Celebrate Women's History Month
In 1909, first ever National Women’s Day was hosted in New York where women protested against working conditions. It grew into an international movement and the eventual founding of International Women’s Day where the world recognized women’s achievements on March 8th every year.
In 1987, the United States Congress officially designated the month of March as National Women History Month. The Minnesota Department of Human Rights would like to take this chance to recognize the achievements of Minnesota women and dedicate this page to highlight the events and celebrations throughout the state.
Amid the national conversation, this year National Women’s History theme is “Nevetheless She Persisted: Honoring Women Who Fight All Forms of Discrimination Against Women.” MDHR has summarized a few critical moments in our state’s history:
- WOMEN GRANTED FULL MEMBERSHIP IN JAYCEES
MDHR had previously found that the Jaycees was a public accommodation as defined by the Minnesota Human Rights Act and was subject to the anti-discrimination provisions of the law. The Supreme Court upheld the Act finding that the prohibitions against sex discrimination were not protected under the First Amendment of the United States Constitution.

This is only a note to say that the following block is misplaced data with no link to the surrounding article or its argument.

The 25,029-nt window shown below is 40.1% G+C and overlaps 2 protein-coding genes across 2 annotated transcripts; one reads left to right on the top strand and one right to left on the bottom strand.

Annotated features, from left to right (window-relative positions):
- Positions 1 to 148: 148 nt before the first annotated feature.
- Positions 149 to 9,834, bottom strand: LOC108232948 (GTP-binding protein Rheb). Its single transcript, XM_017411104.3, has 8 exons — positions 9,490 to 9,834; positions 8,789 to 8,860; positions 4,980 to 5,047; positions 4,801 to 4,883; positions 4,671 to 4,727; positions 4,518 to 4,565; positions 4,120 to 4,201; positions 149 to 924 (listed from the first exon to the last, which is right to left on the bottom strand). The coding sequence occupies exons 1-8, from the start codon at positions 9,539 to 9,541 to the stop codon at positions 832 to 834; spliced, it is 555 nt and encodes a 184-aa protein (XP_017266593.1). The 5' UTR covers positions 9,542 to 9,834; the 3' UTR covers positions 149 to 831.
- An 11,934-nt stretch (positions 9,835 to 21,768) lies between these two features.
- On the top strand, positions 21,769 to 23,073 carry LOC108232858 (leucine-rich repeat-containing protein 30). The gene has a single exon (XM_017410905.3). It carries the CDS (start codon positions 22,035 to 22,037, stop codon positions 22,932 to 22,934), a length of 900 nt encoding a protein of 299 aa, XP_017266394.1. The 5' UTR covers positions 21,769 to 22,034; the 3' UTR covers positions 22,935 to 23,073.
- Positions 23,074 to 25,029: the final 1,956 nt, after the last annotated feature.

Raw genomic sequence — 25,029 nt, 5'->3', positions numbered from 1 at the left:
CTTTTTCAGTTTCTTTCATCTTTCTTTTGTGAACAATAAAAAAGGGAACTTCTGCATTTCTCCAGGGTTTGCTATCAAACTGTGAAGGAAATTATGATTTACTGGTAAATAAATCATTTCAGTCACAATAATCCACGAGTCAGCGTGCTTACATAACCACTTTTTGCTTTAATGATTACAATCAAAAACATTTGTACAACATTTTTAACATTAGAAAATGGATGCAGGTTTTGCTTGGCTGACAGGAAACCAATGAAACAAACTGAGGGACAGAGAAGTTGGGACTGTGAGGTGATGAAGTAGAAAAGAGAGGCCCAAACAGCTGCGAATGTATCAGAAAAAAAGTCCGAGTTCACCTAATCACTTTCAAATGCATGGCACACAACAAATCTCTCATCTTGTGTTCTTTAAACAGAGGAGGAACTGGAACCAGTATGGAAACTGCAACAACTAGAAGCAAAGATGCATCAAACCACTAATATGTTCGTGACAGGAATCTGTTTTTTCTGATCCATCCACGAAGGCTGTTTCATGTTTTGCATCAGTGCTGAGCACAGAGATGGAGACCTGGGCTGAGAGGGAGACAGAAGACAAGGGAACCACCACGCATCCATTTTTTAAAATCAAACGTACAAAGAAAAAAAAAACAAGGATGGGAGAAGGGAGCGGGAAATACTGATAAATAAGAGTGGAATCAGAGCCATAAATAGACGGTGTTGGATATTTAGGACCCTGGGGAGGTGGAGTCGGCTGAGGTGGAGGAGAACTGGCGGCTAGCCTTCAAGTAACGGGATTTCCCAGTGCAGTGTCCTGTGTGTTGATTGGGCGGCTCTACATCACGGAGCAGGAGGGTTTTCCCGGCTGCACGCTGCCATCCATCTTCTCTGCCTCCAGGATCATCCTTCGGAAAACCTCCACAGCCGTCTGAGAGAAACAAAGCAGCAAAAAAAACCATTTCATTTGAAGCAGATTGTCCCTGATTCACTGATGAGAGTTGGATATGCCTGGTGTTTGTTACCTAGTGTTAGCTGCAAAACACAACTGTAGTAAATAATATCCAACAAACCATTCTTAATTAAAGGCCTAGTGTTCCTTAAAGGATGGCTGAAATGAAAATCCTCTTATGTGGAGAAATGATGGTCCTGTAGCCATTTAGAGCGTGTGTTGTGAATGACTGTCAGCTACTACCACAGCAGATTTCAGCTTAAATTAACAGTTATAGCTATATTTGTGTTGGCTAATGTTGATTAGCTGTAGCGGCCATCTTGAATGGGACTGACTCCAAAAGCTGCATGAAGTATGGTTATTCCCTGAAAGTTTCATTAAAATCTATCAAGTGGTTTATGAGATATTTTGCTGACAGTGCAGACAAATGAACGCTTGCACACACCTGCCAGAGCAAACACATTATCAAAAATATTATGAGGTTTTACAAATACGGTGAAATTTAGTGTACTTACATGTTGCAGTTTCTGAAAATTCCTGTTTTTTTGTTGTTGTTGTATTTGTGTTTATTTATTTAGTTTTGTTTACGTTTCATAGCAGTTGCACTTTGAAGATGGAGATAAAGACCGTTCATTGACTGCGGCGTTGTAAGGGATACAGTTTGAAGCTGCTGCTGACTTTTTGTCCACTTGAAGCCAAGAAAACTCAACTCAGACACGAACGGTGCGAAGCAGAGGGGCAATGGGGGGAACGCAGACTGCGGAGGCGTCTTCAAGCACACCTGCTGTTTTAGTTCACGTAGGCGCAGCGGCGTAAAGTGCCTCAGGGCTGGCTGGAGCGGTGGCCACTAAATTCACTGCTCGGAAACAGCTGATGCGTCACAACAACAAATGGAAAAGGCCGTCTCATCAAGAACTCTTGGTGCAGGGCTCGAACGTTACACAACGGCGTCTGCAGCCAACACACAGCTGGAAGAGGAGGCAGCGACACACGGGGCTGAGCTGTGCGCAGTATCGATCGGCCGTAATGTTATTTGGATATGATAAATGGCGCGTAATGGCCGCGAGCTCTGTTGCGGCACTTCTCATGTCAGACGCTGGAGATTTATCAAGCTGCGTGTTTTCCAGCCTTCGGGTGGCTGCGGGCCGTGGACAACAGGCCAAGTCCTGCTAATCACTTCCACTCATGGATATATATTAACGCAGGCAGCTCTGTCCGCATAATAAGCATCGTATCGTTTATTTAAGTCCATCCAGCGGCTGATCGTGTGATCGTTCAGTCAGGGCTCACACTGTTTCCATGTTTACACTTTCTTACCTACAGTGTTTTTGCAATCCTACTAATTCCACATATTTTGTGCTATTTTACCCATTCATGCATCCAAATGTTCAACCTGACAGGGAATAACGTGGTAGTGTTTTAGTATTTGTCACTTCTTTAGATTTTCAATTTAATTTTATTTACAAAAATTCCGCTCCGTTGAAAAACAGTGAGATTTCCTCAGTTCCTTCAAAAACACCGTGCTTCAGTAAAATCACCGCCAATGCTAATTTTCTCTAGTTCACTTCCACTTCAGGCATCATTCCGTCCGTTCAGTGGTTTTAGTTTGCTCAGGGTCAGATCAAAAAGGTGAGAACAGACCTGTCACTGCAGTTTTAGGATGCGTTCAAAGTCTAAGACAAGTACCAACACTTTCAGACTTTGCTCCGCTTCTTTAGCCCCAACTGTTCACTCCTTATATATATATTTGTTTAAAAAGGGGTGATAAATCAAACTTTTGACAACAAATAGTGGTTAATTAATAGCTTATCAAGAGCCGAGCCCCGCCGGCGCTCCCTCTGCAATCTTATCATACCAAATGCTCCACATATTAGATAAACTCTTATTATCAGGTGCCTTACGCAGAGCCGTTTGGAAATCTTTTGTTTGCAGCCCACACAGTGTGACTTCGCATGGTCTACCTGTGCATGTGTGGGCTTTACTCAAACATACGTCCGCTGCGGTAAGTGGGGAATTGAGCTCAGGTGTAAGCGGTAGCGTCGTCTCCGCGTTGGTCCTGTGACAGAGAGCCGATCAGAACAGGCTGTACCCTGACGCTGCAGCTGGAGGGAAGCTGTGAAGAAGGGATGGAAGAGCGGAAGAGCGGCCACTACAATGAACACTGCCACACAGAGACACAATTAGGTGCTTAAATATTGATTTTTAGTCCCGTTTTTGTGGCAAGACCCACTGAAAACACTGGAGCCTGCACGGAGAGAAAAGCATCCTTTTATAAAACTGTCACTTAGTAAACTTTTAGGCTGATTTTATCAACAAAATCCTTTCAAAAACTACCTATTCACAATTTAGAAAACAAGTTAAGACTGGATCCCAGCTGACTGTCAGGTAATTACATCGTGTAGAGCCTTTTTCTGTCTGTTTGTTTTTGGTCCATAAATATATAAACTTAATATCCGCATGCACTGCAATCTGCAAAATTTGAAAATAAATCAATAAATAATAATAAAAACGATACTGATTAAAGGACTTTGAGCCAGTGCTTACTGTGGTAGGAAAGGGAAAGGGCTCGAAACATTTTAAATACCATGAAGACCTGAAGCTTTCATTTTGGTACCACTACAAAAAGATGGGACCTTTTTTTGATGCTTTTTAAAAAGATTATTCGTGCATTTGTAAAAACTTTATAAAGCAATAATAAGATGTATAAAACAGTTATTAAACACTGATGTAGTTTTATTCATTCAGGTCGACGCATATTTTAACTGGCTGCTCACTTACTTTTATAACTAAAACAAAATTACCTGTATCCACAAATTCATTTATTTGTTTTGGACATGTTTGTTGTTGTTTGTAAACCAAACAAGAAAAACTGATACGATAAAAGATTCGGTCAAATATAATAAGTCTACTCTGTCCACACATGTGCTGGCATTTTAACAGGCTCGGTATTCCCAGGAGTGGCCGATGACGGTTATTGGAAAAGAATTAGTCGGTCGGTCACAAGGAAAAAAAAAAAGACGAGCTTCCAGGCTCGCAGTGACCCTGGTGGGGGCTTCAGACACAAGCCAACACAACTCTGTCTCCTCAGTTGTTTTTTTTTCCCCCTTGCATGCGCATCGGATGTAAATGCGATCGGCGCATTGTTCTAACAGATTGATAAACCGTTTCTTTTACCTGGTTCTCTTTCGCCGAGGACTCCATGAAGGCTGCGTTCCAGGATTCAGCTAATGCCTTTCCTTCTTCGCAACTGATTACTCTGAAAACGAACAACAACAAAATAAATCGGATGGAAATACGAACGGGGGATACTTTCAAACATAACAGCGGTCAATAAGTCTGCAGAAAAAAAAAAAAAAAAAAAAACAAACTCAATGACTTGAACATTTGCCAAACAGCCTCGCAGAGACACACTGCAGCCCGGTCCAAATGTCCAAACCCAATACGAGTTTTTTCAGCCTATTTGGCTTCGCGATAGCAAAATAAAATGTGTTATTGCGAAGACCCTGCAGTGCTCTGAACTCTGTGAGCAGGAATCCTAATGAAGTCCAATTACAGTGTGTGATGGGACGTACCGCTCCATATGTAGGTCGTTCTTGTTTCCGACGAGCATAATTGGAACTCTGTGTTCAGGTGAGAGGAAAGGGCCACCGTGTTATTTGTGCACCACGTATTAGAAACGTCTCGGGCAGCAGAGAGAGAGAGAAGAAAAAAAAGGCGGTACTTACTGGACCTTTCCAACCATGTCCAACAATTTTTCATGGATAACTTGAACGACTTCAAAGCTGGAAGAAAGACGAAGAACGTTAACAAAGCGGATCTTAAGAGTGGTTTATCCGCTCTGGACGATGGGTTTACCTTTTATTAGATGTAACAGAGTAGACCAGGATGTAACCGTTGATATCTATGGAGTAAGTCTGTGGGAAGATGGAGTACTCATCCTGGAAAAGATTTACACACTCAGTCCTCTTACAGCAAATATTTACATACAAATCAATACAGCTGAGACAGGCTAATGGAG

- FEMALE STUDENT SEXUAL HARASSED IN SCHOOL
The idea that school children, like adults, could be victims and perpetrators of sexual harassment began in Minnesota. A case involving a 15-year-old Duluth high school student introduced the idea of student-on-student sexual harassment, nearly a decade before the U.S. Supreme Court would take up the issue.
- MINNESOTA SUPREME COURT RECOGNIZES SEXUAL HARASSMENT
In a 1980 court case, the Minnesota Supreme Court ruled for the first time that the prohibition against sex discrimination in the Minnesota Human Rights Act included the concept of sexual harassment. The U.S. Supreme Court would not address the issue until 1986.
- THE NATION’S FIRST SEXUAL HARASSMENT CLASS ACTION LAWSUIT
In 1984, Lois Jensen filed a complaint with the Minnesota Department of Human Rights. The dispute would eventually result in the filing of the nation’s first class action lawsuit relating to workplace sexual harassment.
This month, MDHR will feature educational materials in our Rights Blog and offer a webinar on sexual harassment. To get the latest updates, you can sign up for MDHR Newsletter or follow us on our Twitter and Facebook.